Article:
372. This failure to notify Silverman and provide him an opportunity to be heard violated his
due process rights and is thus clearly contrary to law, and the Magistrate Judge’s decision
warrants reversal for this reason alone. See Wilson v. Citigroup, N.A., 702 F.3d 720, 724 (2d Cir.
2012) (concluding that the District Court “abused its discretion in imposing the severe sanction
of attorney’s fees without making an explicit finding that [counsel] acted in bad faith or
affording [counsel] adequate notice and an opportunity to be heard on the matter,” and reversing
that decision); United States v. Seltzer, 227 F.3d 36, 42–43 (2d Cir. 2000) (ordering district court
to provide attorney with “specific notice of the conduct alleged to be sanctionable and the
standard by which that conduct will be assessed, and an opportunity to be heard on the matter”
before imposing sanctions (cleaned up)).
Next, the Magistrate Judge rested his decision on an incomplete view of the factual
record. Rule 26(g) requires that discovery responses be signed by an attorney of record and
specifies that, “[b]y signing, an attorney or party certifies that to the best of the person's
knowledge, information, and belief formed after a reasonable inquiry.” And the Advisory
Committee’s Notes further explain that this inquiry must be “reasonable under the
circumstances” and is judged by a “totality of the circumstances” test. However, as the
Defendant has explained and defense counsel has now represented in multiple declarations, see,
e.g., Dkt. No. 477, Silverman did take reasonable steps to identify the person Plaintiff described
as “PAA Demuth’s supervisor” before signing the August 2017 interrogatory responses.
Specifically, he spoke with NYPD personnel on at least two occasions at the Thirteenth Precinct
to determine the identify of this individual. See id. ¶ 9. It was only after Ms. Shim-Larkin
provided additional identifying information that the City was able to narrow down the
individuals who could fit the bill and identify Lieutenant Kalicovic. Given the extraordinary
scope and length of discovery in this manner, the self-contradictory and vague descriptions
provided by Ms. Shim-Larkin in her first interrogatory and subsequently, see, e.g., Dkt. No. 476
at 22–23, the highly tenuous connection Lt. Kalicovic bears to this litigation even accepting
Ms. Shim-Larkin’s narrative as true, and the City’s good faith efforts, the Court concludes as a
matter of law that the City acted reasonably under the Federal Rules, and its conduct does not
warrant the significant sanction imposed. The Magistrate Judge thus clearly erred in imposing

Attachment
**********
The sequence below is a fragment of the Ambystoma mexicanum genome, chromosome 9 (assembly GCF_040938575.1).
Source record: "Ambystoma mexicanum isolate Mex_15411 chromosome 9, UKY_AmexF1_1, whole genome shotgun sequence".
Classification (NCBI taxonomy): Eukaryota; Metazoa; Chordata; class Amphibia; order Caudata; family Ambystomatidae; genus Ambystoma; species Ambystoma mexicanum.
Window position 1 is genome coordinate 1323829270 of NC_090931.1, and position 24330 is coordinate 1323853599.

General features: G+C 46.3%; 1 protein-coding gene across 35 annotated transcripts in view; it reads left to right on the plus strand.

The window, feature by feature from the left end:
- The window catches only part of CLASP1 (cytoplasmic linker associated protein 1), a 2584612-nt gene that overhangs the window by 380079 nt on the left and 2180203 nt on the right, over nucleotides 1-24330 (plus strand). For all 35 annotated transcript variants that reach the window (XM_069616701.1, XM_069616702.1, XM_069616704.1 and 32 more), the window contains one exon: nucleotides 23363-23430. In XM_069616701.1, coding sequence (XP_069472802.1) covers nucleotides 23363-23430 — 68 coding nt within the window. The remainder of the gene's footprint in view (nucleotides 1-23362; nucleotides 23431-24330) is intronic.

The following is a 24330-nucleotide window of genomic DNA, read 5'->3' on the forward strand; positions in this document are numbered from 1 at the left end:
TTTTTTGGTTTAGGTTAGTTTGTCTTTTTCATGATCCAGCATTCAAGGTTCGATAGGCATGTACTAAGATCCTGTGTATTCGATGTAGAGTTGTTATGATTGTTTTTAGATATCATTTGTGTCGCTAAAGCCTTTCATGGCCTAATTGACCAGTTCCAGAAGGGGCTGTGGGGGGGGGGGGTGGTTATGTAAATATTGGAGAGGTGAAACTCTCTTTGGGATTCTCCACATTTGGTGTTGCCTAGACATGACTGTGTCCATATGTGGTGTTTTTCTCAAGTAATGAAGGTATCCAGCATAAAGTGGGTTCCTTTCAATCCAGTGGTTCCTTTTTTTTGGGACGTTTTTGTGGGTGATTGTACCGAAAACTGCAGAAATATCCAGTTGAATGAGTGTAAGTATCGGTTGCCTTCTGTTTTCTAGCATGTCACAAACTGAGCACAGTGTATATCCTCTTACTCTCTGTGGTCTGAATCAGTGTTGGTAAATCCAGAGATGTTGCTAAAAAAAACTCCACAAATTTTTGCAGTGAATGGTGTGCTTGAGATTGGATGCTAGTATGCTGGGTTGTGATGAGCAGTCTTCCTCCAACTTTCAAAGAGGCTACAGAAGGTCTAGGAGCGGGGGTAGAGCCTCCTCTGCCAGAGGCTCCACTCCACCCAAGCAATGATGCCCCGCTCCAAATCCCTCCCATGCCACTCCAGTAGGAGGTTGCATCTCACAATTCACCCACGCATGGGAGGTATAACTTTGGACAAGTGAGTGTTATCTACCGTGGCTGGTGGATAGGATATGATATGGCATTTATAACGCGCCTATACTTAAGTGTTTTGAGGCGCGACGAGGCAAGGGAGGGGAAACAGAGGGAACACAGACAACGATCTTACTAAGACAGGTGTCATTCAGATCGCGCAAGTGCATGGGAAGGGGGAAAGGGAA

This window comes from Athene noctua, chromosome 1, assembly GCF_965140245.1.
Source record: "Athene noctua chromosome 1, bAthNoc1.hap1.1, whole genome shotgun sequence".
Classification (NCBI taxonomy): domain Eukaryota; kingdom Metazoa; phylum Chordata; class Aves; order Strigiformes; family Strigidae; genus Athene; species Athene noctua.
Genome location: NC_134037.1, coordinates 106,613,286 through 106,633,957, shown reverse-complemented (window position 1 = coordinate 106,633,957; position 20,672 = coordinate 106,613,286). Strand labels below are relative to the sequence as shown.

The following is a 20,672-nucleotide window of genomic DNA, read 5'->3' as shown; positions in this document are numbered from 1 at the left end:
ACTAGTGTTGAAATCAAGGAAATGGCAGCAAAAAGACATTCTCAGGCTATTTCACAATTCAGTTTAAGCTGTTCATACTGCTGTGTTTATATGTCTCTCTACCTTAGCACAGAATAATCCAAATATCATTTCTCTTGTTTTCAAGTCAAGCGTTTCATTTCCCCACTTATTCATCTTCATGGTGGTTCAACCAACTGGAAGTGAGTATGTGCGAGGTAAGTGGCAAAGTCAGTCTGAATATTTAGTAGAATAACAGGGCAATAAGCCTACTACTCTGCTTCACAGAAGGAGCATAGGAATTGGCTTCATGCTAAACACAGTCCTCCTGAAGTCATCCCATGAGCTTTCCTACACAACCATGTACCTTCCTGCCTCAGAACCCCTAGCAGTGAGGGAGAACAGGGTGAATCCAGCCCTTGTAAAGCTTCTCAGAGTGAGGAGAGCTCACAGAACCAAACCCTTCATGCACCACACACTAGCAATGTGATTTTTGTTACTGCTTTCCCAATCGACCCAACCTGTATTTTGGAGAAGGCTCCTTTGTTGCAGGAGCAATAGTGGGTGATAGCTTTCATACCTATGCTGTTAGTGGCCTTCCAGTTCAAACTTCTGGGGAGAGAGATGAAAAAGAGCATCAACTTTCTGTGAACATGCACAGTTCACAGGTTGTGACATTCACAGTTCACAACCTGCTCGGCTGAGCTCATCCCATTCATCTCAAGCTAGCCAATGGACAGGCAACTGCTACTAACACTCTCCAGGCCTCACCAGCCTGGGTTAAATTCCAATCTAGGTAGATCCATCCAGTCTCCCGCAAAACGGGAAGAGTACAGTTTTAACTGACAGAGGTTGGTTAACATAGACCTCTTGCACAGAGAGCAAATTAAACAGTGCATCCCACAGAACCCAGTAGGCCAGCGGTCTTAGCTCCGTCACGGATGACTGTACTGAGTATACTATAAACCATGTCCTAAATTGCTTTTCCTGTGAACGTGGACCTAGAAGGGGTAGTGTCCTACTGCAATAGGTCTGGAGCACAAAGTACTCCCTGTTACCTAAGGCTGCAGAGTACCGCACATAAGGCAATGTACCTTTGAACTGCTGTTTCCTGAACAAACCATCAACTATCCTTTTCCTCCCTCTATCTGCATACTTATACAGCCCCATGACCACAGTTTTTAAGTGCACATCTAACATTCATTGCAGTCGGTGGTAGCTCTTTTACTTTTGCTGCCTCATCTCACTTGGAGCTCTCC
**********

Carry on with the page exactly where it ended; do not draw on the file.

these sanctions. See Vaigasi v. Solow Mgmt. Corp., No. 11 Civ. 5088 (RMB) (HBP), 2016 WL
616386, **18–20 (S.D.N.Y. Feb. 16, 2016). And given these conclusions, it follows that
discovery should not be reopened to permit Ms. Shim-Larkin to depose Lt. Kalicovic.
In sum, although the bar for reversal is high, the Court is “left . . . with the definite and
firm conviction that a mistake has been committed.” Nike, Inc. v. Wu, 349 F. Supp. 3d 346, 353
(S.D.N.Y. 2018) (cleaned up); see also Arista Records, LLC v. Doe 3, 604 F.3d 110, 117 (2d
Cir. 2010). The Court thus grants Defendant’s objections to Magistrate Judge Fox’s order, Dkt.
No. 476, and vacates that order to the extent it is inconsistent with this opinion.
B. The Magistrate Judge’s September 16, 2019 Decision, Dkt. No. 540, is
Affirmed in Part and Reversed in Part
The Magistrate Judge’s next relevant opinion arises out of the same factual background.
In August 2018, Plaintiff moved for sanctions because of a purportedly “perjurious declaration”
submitted by the City and the City’s alleged failure to provide her certain documents. Dkt. Nos.
372–374. In support of Defendant’s opposition, defense counsel, Saint-Fort, submitted a
declaration in which she included a timeline into the City’s investigation into Plaintiff’s first set
of interrogatories, in which Plaintiff sought contact information for “PAA Demuth's supervisor
who was at the 13th precinct next to PAA Demuth when Plaintiff was interacting with PAA
Demuth (Possibly a sergeant, Caucasian male).” Dkt. No. 165-1 at 1. In that declaration, SaintFort made the following statement: “during [an August 8, 2018 ‘meet and confer’] conversation,
Plaintiff stated for the first time that the individual she seeks to identify could have been a
Captain or a higher ranking individual that would not be on the roll call, but would be located on
the command log.” Dkt. No. 379 ¶ 38. That statement was included in the City’s memorandum
of law. Dkt. No. 378 at 9. Defense counsel made the same representation in a subsequent
conference. See Dkt. No. 557 at 4.
In February 2019, the Magistrate Judge granted in part and denied in part Plaintiff’s
August 2018 request for sanctions. See Dkt. Nos. 372–374, 450. Magistrate Judge Fox noted
that Plaintiff informed Defendant through a January 9, 2018 reply brief and a July 20, 2018